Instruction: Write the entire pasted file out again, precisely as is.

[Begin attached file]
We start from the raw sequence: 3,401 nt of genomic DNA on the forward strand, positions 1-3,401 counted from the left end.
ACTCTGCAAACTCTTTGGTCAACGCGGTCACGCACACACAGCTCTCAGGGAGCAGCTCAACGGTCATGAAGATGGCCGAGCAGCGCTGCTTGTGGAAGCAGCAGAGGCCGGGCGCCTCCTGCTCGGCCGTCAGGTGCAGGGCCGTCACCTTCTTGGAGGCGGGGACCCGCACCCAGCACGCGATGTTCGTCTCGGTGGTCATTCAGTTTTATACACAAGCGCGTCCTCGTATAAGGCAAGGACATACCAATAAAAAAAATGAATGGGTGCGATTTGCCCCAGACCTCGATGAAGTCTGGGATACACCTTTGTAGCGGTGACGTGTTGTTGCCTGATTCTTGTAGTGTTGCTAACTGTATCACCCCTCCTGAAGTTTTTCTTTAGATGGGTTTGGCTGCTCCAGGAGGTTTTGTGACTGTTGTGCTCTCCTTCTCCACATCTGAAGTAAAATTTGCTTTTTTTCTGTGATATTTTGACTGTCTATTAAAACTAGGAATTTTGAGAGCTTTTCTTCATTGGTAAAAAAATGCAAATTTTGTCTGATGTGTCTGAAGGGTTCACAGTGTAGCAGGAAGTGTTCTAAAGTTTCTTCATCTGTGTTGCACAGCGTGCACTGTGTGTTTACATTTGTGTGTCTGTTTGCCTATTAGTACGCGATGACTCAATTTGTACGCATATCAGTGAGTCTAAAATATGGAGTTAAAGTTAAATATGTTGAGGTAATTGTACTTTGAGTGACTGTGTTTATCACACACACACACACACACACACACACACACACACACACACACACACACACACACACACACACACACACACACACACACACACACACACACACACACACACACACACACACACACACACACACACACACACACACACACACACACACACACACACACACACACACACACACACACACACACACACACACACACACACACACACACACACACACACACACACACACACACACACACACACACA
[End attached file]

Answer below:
We start from the raw sequence: 3,401 nt of genomic DNA on the forward strand, positions 1-3,401 counted from the left end.
ACTCTGCAAACTCTTTGGTCAACGCGGTCACGCACACACAGCTCTCAGGGAGCAGCTCAACGGTCATGAAGATGGCCGAGCAGCGCTGCTTGTGGAAGCAGCAGAGGCCGGGCGCCTCCTGCTCGGCCGTCAGGTGCAGGGCCGTCACCTTCTTGGAGGCGGGGACCCGCACCCAGCACGCGATGTTCGTCTCGGTGGTCATTCAGTTTTATACACAAGCGCGTCCTCGTATAAGGCAAGGACATACCAATAAAAAAAATGAATGGGTGCGATTTGCCCCAGACCTCGATGAAGTCTGGGATACACCTTTGTAGCGGTGACGTGTTGTTGCCTGATTCTTGTAGTGTTGCTAACTGTATCACCCCTCCTGAAGTTTTTCTTTAGATGGGTTTGGCTGCTCCAGGAGGTTTTGTGACTGTTGTGCTCTCCTTCTCCACATCTGAAGTAAAATTTGCTTTTTTTCTGTGATATTTTGACTGTCTATTAAAACTAGGAATTTTGAGAGCTTTTCTTCATTGGTAAAAAAATGCAAATTTTGTCTGATGTGTCTGAAGGGTTCACAGTGTAGCAGGAAGTGTTCTAAAGTTTCTTCATCTGTGTTGCACAGCGTGCACTGTGTGTTTACATTTGTGTGTCTGTTTGCCTATTAGTACGCGATGACTCAATTTGTACGCATATCAGTGAGTCTAAAATATGGAGTTAAAGTTAAATATGTTGAGGTAATTGTACTTTGAGTGACTGTGTTTATCACACACACACACACACACACACACACACACACACACACACACACACACACACACACACACACACACACACACACACACACACACACACACACACACACACACACACACACACACACACACACACACACACACACACACACACACACACACACACACACACACACACACACACACACACACACACACACACACACACACACACACACACACACACACACACACACACACACACACACACACA